8 Matching Annotations
  1. Mar 2019
    1. Mithering about the unmodellable. "Sometime late last year I went to the Euro IA conference with Anya and Silver to give a talk on the domain modelling work we've been doing in UK Parliament."

  2. Apr 2018
    1. Edmund Burke

      Edmund Burke was a British statesman, political thinker, and Parliamentary orator who was active in the major political issues occurring in Britain in 1785. He was part of the controversy between King George III and Parliament, who, he believed, were attempting to exert too much control over the executive. He argued that though the king's actions did not legally defy the constitution, they went against the constitution in spirit. Similarly, during the American imperial crisis, Burke argued that the British government's treatment of the colonies followed the letter of the law, but lacked consistency and respect for the colonies' claims.

      As a Whig Parliamentarian, Burke supported Americans grievances against Great Britain, especially in the area of taxation. However, he criticized the French Revolution for being destructive to society.

    2. John Wilkes

      John Wilkes became a Member of Parliament in 1757, where he advocated for the right of voters, rather than the House of Commons, in choosing their representatives, and began pushing for parliamentary reform in 1776. In 1771, Wilkes, in support of Almon, convinced the government to allow printers the right to publish verbatim accounts of parliamentary debates. He further supported the Patriot cause during the American Revolutionary War, making him more popular among Whigs.

  3. Apr 2017
    1. commons

      The House of Commons is the lower house of the British Parliament. Members of the Commons were elected. Over the course of the eighteenth century, the House of Commons gained more and more power. Chamber of the House of Commons, Westminster Palace, London

  4. Jun 2016
    1.    (xv) to ensure that foreign investors are treated in a non-discriminatory fashion, while benefiting from no greater rights than domestic investors, and to replace the ISDS system with a new system for resolving disputes between investors and states which is subject to democratic principles and scrutiny, where potential cases are treated in a transparent manner by publicly appointed, independent professional judges in public hearings and which includes an appellate mechanism, where consistency of judicial decisions is ensured, the jurisdiction of courts of the EU and of the Member States is respected, and where private interests cannot undermine public policy objectives;

      We should look no further than the European Parliament when wondering whether the ISDS is an effective system for dispute resolution!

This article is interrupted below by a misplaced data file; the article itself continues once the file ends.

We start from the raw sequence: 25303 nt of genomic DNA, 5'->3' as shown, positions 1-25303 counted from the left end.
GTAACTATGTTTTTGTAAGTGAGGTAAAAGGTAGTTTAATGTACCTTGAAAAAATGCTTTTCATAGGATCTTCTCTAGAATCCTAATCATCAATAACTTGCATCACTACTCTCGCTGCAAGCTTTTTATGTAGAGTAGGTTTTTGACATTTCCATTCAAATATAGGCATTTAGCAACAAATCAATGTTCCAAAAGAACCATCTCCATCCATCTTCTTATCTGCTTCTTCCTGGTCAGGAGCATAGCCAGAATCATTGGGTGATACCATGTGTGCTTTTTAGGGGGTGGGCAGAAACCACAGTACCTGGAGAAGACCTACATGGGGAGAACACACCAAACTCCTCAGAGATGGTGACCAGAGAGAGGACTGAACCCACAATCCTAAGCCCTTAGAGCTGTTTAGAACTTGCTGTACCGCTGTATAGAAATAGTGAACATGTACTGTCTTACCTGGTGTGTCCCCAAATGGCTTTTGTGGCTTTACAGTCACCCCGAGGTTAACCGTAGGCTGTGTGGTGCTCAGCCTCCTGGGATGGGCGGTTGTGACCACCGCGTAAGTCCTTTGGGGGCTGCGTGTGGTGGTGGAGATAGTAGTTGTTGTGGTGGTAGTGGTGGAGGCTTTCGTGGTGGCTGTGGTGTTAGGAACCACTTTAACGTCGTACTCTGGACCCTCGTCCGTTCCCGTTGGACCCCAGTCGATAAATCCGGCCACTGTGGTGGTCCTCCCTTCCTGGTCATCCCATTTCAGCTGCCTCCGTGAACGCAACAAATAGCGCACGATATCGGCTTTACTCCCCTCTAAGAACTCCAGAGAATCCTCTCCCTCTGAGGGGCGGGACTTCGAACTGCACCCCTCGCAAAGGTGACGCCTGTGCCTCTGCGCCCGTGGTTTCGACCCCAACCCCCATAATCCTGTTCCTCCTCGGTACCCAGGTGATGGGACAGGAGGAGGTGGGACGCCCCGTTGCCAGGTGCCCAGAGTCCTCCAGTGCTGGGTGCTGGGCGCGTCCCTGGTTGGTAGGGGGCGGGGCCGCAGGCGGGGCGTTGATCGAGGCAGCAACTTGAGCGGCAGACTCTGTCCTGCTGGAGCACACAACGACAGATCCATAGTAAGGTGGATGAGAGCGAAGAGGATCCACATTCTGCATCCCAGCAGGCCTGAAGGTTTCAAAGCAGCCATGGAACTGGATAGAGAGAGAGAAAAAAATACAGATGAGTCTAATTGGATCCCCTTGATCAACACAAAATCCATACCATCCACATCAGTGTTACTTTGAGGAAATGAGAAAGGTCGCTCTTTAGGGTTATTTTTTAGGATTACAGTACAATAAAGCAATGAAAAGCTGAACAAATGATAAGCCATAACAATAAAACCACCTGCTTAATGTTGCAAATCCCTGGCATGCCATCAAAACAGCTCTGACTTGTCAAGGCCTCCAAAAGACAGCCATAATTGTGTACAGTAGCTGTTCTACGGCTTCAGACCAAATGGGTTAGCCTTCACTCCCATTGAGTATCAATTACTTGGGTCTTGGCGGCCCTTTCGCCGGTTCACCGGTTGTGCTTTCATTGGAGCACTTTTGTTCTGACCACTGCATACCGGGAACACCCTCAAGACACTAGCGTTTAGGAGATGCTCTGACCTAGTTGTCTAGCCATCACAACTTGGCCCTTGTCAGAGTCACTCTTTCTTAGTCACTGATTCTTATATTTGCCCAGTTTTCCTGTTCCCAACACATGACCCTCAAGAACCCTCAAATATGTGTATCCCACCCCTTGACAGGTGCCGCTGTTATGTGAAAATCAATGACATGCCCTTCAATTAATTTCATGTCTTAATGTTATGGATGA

5. Sep 2015
    1. Parliament sought to bind the colonies more closely to England, and deny other European nations, especially the Dutch, from interfering with its American possessions.

      Could the colonies have declined to take part in these acts or did they feel they needed to keep close ties with England?

  6. Apr 2015
    1. There are several other important considerations related to LEB. First, there is a risk of capture of legislation by the domestic industry. Once an inefficient industry comes to rely on LEB for survival, the Ukrainian parliament might find it difficult to rescind the ban in the future. Second, LEB and other similar measures underscore that the Ukrainian parliament finds it acceptable to intervene in functioning of the markets based on empirically dubious rationale. The parliament substitutes the market by deciding how resources should be allocated. In doing so, the parliament teaches the businesses and the industry that they should compete through lobbying in the parliament, financial and informational, rather than through innovation and efficiency improvement in the market place.
  7. Feb 2014
    1. In the eighteenth century, Edmund Burke argued that property stabilized society and prevented political and social turmoil that, he believed, would result from a purely meritocratic order. n8 Property served as a counterweight protecting the class of persons who possessed it against competition from nonpropertied people of natural ability and talent. To Burke, the French National Assembly -- dominated by upstart lawyers from the provinces -- exemplified the risk of disorder and inexperience of an unpropertied leadership. n9 In contrast, the British parliament, a proper mix of talented commoners and propertied Lords, ruled successfully.